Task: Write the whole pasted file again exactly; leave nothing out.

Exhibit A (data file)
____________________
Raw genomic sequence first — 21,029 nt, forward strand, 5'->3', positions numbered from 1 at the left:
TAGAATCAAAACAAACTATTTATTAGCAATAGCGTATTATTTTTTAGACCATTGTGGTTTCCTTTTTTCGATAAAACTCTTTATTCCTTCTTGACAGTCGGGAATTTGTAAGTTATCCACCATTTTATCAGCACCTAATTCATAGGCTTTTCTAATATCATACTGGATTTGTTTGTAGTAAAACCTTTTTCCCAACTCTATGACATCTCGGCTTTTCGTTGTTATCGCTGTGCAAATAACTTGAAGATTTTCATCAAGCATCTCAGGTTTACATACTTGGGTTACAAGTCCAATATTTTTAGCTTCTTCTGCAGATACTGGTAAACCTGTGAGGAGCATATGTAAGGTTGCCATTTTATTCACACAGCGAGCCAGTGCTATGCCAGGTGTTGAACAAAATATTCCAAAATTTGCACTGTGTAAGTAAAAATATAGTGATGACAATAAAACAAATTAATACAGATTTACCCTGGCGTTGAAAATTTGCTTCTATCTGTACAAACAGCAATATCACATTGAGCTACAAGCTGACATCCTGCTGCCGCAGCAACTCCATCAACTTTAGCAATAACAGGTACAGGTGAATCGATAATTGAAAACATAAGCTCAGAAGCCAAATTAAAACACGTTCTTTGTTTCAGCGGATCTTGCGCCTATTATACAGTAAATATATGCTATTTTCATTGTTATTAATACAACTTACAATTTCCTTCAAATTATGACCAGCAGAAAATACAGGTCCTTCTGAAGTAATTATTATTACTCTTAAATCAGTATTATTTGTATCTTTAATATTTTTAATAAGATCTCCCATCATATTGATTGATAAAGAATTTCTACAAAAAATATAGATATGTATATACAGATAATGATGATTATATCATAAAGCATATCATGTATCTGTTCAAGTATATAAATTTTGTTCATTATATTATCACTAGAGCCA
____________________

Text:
Raw genomic sequence first — 21,029 nt, forward strand, 5'->3', positions numbered from 1 at the left:
TAGAATCAAAACAAACTATTTATTAGCAATAGCGTATTATTTTTTAGACCATTGTGGTTTCCTTTTTTCGATAAAACTCTTTATTCCTTCTTGACAGTCGGGAATTTGTAAGTTATCCACCATTTTATCAGCACCTAATTCATAGGCTTTTCTAATATCATACTGGATTTGTTTGTAGTAAAACCTTTTTCCCAACTCTATGACATCTCGGCTTTTCGTTGTTATCGCTGTGCAAATAACTTGAAGATTTTCATCAAGCATCTCAGGTTTACATACTTGGGTTACAAGTCCAATATTTTTAGCTTCTTCTGCAGATACTGGTAAACCTGTGAGGAGCATATGTAAGGTTGCCATTTTATTCACACAGCGAGCCAGTGCTATGCCAGGTGTTGAACAAAATATTCCAAAATTTGCACTGTGTAAGTAAAAATATAGTGATGACAATAAAACAAATTAATACAGATTTACCCTGGCGTTGAAAATTTGCTTCTATCTGTACAAACAGCAATATCACATTGAGCTACAAGCTGACATCCTGCTGCCGCAGCAACTCCATCAACTTTAGCAATAACAGGTACAGGTGAATCGATAATTGAAAACATAAGCTCAGAAGCCAAATTAAAACACGTTCTTTGTTTCAGCGGATCTTGCGCCTATTATACAGTAAATATATGCTATTTTCATTGTTATTAATACAACTTACAATTTCCTTCAAATTATGACCAGCAGAAAATACAGGTCCTTCTGAAGTAATTATTATTACTCTTAAATCAGTATTATTTGTATCTTTAATATTTTTAATAAGATCTCCCATCATATTGATTGATAAAGAATTTCTACAAAAAATATAGATATGTATATACAGATAATGATGATTATATCATAAAGCATATCATGTATCTGTTCAAGTATATAAATTTTGTTCATTATATTATCACTAGAGCCA